- Infectious Disease
Clinical Assistant Professor, Medicine - Infectious Diseases
Fellowship: Stanford University Infectious Disease Fellowships (2019) CA
Board Certification: American Board of Internal Medicine, Infectious Disease (2018)
Board Certification: American Board of Internal Medicine, Internal Medicine (2016)
Residency: University of Michigan Health System Internal Medicine Residency (2016) MI
Medical Education: Case Western Reserve School of Medicine (2013) OH
Sustained Reduction in Urgent Care Antibiotic Prescribing During the Coronavirus Disease 2019 Pandemic: An Academic Medical Center's Experience.
Open forum infectious diseases
1800; 9 (2): ofab662
We compared antibiotic prescribing before and during the -coronavirus disease 2019 (COVID-19) pandemic at 2 academic urgent care clinics and found a sustained decrease in prescribing driven by respiratory encounters and despite transitioning to telemedicine. Antibiotics were rarely prescribed during encounters for COVID-19 or COVID-19 symptoms. COVID-19 revealed opportunities for outpatient stewardship programs.
View details for DOI 10.1093/ofid/ofab662
View details for PubMedID 35111874
Strongyloides Hyperinfection After Immunosuppression in an Immigrant From El Salvador A Case for Early Diagnosis and Treatment
JCR-JOURNAL OF CLINICAL RHEUMATOLOGY
2021; 27 (4): E128-+
View details for Web of Science ID 000657235500003
- Outpatient hydroxychloroquine prescribing at a large academic health system during the COVID-19 pandemic. Infection control and hospital epidemiology 2020: 1–8
- Correction to: Cardiovascular Complications in Patients with COVID-19: Consequences of Viral Toxicities and Host Immune Response. Current cardiology reports 2020; 22 (5): 36
Cardiovascular Complications in Patients with COVID-19: Consequences of Viral Toxicities and Host Immune Response
Curr Cardiol Rep
2020; 22 (5)
View details for DOI 10.1007/s11886-020-01292-3
Strongyloides Hyperinfection After Immunosuppression in an Immigrant From El Salvador: A Case for Early Diagnosis and Treatment.
Journal of clinical rheumatology : practical reports on rheumatic & musculoskeletal diseases
View details for PubMedID 30074914
- A 36-Year-Old Woman From West Africa With Newly Diagnosed AIDS and a Spinal Cord Mass CLINICAL INFECTIOUS DISEASES 2018; 66 (7): 1147–49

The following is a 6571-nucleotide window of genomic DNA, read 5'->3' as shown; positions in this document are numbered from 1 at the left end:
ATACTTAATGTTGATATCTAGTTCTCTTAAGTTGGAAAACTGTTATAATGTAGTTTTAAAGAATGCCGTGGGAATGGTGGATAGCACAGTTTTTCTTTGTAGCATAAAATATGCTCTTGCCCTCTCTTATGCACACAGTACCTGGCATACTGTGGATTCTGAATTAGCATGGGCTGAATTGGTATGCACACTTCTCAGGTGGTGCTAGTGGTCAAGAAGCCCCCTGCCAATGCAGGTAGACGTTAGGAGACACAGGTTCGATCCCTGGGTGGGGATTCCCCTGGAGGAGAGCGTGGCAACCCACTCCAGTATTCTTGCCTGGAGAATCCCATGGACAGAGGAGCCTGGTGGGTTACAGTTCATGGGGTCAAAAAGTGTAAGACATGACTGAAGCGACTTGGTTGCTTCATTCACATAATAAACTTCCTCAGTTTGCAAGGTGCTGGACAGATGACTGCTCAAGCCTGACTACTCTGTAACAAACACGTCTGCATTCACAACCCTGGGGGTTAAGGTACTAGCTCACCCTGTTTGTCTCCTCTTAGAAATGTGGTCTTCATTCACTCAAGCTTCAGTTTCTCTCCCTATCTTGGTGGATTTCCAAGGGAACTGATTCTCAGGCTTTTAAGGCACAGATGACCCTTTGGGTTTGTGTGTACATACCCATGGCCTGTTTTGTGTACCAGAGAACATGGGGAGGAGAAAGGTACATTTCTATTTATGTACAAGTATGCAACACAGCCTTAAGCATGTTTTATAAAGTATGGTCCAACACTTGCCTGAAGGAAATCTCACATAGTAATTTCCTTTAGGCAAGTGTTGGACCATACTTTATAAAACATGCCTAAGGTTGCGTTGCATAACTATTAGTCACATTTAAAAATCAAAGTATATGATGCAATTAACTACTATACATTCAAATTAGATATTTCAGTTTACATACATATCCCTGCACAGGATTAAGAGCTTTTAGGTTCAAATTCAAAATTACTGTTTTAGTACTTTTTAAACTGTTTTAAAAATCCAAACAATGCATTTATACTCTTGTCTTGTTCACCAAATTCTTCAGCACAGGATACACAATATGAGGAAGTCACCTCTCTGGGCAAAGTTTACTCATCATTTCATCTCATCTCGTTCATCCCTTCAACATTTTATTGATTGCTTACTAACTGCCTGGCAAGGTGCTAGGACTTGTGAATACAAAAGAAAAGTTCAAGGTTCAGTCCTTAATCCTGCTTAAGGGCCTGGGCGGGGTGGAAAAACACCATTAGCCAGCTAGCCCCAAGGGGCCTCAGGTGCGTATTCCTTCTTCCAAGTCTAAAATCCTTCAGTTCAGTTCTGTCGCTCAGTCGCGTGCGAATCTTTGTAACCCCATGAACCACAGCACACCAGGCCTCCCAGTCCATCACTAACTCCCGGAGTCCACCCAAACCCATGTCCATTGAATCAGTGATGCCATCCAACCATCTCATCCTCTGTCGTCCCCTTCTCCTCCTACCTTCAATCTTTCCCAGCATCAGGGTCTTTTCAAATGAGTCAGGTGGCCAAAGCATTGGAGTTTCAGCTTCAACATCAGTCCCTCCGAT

A survey of prognosis discussions held by health-care providers who request palliative care consultation
2014; 28 (4): 312–17
Patient misunderstandings about prognosis may be related to lack of communication.This study aimed to examine prognosis discussions held with hospitalized patients for whom palliative care consultations were requested, and if prognosis discussions did not occur, to explore why not.This was a survey conducted over the telephone from a convenience sample of health-care providers who requested palliative care consultations. Respondents were asked about whether prognosis had been discussed with the patient and the topics addressed.A total of 65 health-care providers who called to request a consultation from the palliative care team in a large academic medical center in the United States.Of the 65 responses, 45 (69.2%) subjects reported that a prognosis discussion had occurred, while 15 (23.1%) reported that a prognosis discussion had not taken place. Among the surveys reporting a prognosis discussion, a majority of providers responded that most aspects of prognosis were discussed, with the exceptions of life expectancy, survival rates/statistics, and psychosocial concerns. When the prognosis discussion had not occurred, the most common reasons for omitting the prognosis discussion included difficulty in determining prognosis, the perception that the patient already knew his or her prognosis, and the belief that the prognosis discussion was better suited for a different specialty.The results of this study highlight the uncertainty that primary team providers in the academic hospital environment have with prognostication, which is a complex process for which this set of providers, composed primarily of medical trainees and nurses, may not have had sufficient training.
View details for DOI 10.1177/0269216313514126
View details for Web of Science ID 000332823900004
View details for PubMedID 24327660